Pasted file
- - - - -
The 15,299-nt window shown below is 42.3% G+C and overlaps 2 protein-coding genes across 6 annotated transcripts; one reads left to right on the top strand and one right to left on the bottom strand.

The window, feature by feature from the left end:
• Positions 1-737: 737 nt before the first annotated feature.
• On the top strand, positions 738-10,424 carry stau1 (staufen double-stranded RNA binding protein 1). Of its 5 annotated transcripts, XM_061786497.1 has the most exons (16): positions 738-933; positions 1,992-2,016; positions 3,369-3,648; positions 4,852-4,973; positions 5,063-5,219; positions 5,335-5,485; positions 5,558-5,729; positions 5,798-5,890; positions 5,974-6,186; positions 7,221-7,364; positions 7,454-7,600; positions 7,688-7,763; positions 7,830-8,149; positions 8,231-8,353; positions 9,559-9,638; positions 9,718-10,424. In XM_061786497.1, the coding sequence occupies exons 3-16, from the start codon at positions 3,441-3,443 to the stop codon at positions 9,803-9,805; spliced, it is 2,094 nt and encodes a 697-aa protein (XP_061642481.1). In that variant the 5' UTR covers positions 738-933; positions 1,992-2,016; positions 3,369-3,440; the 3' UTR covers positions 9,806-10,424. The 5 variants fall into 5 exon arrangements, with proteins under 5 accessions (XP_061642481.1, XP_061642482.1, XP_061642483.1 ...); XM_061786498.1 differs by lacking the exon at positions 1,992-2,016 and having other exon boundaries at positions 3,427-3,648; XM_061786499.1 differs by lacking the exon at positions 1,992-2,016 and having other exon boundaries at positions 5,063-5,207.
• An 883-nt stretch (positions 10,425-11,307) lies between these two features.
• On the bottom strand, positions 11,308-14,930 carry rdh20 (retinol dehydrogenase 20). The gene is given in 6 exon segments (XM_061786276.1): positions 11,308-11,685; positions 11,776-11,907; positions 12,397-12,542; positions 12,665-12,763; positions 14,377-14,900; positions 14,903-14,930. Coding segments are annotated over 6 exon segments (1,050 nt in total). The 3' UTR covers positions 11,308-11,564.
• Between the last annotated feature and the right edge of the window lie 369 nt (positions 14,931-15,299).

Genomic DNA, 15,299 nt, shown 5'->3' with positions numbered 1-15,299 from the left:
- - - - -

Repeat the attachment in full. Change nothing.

The 15,299-nt window shown below is 42.3% G+C and overlaps 2 protein-coding genes across 6 annotated transcripts; one reads left to right on the top strand and one right to left on the bottom strand.

The window, feature by feature from the left end:
• Positions 1-737: 737 nt before the first annotated feature.
• On the top strand, positions 738-10,424 carry stau1 (staufen double-stranded RNA binding protein 1). Of its 5 annotated transcripts, XM_061786497.1 has the most exons (16): positions 738-933; positions 1,992-2,016; positions 3,369-3,648; positions 4,852-4,973; positions 5,063-5,219; positions 5,335-5,485; positions 5,558-5,729; positions 5,798-5,890; positions 5,974-6,186; positions 7,221-7,364; positions 7,454-7,600; positions 7,688-7,763; positions 7,830-8,149; positions 8,231-8,353; positions 9,559-9,638; positions 9,718-10,424. In XM_061786497.1, the coding sequence occupies exons 3-16, from the start codon at positions 3,441-3,443 to the stop codon at positions 9,803-9,805; spliced, it is 2,094 nt and encodes a 697-aa protein (XP_061642481.1). In that variant the 5' UTR covers positions 738-933; positions 1,992-2,016; positions 3,369-3,440; the 3' UTR covers positions 9,806-10,424. The 5 variants fall into 5 exon arrangements, with proteins under 5 accessions (XP_061642481.1, XP_061642482.1, XP_061642483.1 ...); XM_061786498.1 differs by lacking the exon at positions 1,992-2,016 and having other exon boundaries at positions 3,427-3,648; XM_061786499.1 differs by lacking the exon at positions 1,992-2,016 and having other exon boundaries at positions 5,063-5,207.
• An 883-nt stretch (positions 10,425-11,307) lies between these two features.
• On the bottom strand, positions 11,308-14,930 carry rdh20 (retinol dehydrogenase 20). The gene is given in 6 exon segments (XM_061786276.1): positions 11,308-11,685; positions 11,776-11,907; positions 12,397-12,542; positions 12,665-12,763; positions 14,377-14,900; positions 14,903-14,930. Coding segments are annotated over 6 exon segments (1,050 nt in total). The 3' UTR covers positions 11,308-11,564.
• Between the last annotated feature and the right edge of the window lie 369 nt (positions 14,931-15,299).

Genomic DNA, 15,299 nt, shown 5'->3' with positions numbered 1-15,299 from the left: